By Isaac Wurmann
A man in India walked into the middle of his cotton field, drank a bottle of fertilizer, and died. He is one of 250,000 Indian farmers who have commit suicide in the past decade, and his horrifying story is one told in The True Cost, a new documentary about the consequences of the global fashion industry.
The film alleges these farmers kill themselves due to the stress of debts owed to corporations like Monsanto. To keep up with competition, many Indian farmers are forced to buy seeds and fertilizers from these companies, which can cost twice as much as alternatives. The cotton they grow is one of the most common products used to make the clothes we wear.
Director Andrew Morgan was compelled to create The True Cost after the 2013 collapse of the Rana Plaza garment factory in Bangladesh where 1,129 people were killed and thousands of others were wounded. It remains the deadliest garment factory disaster in history.
“For too long now, conversation around this topic has suffered from over-simplified blame games,” Morgan wrote in a statement on the film’s website. From growing cancer rates in rural Texas to political violence in Cambodia, the film documents some of the more complicated and distressing symptoms of the fashion industry.
Today, one in six people work in the garment industry, and three quarters of the deadliest sweatshop disasters have occurred in the past five years. This corresponds with the increasing consumption of clothing in America, which has grown by 400% in the past 20 years.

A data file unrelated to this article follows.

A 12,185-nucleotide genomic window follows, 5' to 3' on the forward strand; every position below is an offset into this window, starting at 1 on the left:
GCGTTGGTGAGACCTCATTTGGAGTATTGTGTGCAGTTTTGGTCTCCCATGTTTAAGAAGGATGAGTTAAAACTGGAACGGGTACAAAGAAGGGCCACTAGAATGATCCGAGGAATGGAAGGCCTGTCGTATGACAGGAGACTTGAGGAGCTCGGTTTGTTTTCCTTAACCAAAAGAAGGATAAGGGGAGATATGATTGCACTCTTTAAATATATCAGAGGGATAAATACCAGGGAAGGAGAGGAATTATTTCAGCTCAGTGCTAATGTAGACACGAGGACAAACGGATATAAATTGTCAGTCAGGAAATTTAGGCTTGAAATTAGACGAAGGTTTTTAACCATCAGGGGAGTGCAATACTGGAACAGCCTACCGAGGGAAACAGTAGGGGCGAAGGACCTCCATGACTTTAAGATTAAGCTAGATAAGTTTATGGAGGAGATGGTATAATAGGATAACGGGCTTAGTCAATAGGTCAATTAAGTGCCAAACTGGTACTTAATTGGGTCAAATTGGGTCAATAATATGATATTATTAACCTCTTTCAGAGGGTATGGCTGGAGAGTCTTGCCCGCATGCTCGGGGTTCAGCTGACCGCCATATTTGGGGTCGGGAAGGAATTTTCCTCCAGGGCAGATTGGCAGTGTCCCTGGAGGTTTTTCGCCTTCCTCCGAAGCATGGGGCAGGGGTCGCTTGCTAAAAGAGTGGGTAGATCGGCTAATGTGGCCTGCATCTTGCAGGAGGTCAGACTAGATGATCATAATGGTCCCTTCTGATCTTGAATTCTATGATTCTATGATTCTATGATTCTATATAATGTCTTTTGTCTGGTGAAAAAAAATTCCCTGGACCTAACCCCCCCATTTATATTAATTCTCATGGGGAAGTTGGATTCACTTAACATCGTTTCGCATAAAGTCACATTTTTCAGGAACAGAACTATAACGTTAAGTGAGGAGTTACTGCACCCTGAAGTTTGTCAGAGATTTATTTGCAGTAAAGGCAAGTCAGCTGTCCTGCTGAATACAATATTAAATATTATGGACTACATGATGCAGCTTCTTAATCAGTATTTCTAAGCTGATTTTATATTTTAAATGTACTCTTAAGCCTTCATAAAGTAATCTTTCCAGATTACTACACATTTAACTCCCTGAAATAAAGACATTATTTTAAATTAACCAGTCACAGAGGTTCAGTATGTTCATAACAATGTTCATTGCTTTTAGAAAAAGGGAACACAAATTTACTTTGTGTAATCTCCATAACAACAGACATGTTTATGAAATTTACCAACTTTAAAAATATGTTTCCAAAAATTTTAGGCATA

This dramatic spike in clothing purchases, and the culture within which it is entrenched, has a name: fast fashion. And garment workers overseas aren’t the only ones affected by this growing phenomenon.
By providing consumers with cheaper products, the fast fashion industry allows people to feel wealthier. But in reality, the middle class is becoming poorer because they are buying more, according to researchers quoted in the film.
Bangladeshi garment worker Shima Ahkter, who was interviewed for the film, knows first hand the dangers facing sweatshop workers in this competitive industry. “These clothes are made from our blood,” she said after being beaten for organizing a union in her workplace.
The True Cost had its Canadian premiere at the Ellice Theatre in Winnipeg, which remains its only featured showing in Canada. This puzzles the event’s organizer, Charyssa Erskine, who said she thinks more Canadian cities should be showing the film.
“We [Canadians] are big contributors to this whole issue as well. Joe Fresh is a Canadian company … and they were one of the number one culprits when Rana Plaza came down,” she said.
By the end of the film, it was clear there is an imminent need to recognize the hidden costs associated with buying even a single, simple item of clothing. But as the theatre lights rose on the crowd of well-meaning Winnipeggers, I couldn’t help but feel cynical.
An issue as entrenched and complex as this one can’t be solved by quick consumer fixes like shopping second hand. Instead, it will take political will to refuse to cooperate with corporations who deal in bloody transactions at the expense of consumer’s wallets and, more importantly, at the expense of people’s lives.
If given the chance, The True Cost is powerful enough to prompt a discussion about this issue that could influence even the highest echelons of power. The film forces viewers to confront their contributions to the harsh capitalist economy, and could make people think twice before their next shopping spree.